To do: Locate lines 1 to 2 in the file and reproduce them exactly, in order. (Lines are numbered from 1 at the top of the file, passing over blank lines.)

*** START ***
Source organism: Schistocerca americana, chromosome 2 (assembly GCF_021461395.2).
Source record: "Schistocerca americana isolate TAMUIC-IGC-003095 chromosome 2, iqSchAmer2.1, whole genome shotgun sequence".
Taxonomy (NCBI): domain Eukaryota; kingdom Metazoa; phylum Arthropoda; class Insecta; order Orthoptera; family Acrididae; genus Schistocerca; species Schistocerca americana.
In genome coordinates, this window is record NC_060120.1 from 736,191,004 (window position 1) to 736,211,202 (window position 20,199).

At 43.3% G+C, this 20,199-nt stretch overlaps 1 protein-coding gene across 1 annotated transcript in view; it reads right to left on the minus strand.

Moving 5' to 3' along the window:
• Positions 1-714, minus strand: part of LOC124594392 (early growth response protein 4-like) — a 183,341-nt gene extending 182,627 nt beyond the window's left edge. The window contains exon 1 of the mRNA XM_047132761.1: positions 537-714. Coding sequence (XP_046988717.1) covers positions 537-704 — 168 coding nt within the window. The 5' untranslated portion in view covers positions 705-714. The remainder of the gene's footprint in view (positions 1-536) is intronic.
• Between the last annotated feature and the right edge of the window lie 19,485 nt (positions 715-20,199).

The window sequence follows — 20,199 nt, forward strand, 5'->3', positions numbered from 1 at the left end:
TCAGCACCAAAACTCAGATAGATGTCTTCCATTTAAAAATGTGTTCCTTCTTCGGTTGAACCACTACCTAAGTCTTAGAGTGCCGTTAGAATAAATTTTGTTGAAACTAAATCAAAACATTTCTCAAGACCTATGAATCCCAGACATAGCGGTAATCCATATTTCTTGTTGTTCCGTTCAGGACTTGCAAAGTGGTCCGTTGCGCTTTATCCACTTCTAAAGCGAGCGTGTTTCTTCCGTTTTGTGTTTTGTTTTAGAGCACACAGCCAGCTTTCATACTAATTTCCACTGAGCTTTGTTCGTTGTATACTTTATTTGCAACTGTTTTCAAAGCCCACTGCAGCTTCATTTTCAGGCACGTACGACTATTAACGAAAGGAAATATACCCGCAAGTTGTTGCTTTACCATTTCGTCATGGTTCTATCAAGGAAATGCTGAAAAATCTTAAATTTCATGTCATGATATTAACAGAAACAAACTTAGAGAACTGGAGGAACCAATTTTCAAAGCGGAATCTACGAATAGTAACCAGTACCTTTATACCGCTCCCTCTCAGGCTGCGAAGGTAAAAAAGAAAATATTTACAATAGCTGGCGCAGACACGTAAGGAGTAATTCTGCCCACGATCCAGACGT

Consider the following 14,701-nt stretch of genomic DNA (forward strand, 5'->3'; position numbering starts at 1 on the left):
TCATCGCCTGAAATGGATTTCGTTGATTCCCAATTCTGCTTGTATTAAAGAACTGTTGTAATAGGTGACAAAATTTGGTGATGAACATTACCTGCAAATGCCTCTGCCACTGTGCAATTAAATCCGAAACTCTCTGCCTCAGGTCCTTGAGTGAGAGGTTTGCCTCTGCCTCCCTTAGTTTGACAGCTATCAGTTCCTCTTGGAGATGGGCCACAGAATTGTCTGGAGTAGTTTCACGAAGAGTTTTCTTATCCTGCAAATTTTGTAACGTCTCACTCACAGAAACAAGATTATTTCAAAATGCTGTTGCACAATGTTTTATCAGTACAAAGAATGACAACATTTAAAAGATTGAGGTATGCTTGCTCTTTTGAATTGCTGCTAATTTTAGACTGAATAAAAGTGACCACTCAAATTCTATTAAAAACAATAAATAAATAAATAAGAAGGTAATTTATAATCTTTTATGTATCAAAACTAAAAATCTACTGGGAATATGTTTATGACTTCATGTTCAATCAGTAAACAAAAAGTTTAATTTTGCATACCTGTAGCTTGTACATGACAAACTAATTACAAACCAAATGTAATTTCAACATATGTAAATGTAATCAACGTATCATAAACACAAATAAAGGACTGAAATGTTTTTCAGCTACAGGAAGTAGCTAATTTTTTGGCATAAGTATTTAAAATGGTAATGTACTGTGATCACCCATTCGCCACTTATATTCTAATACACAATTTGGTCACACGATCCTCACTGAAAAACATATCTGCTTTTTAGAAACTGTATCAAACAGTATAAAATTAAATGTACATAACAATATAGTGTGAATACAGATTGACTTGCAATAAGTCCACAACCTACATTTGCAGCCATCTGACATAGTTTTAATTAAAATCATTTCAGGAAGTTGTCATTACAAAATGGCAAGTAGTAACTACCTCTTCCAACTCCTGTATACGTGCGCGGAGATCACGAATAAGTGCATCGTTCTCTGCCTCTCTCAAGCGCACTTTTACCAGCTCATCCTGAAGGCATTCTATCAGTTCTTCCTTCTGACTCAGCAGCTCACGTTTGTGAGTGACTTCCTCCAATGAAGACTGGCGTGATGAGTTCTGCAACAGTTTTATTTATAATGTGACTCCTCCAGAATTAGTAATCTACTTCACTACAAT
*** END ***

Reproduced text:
Source organism: Schistocerca americana, chromosome 2 (assembly GCF_021461395.2).
Source record: "Schistocerca americana isolate TAMUIC-IGC-003095 chromosome 2, iqSchAmer2.1, whole genome shotgun sequence".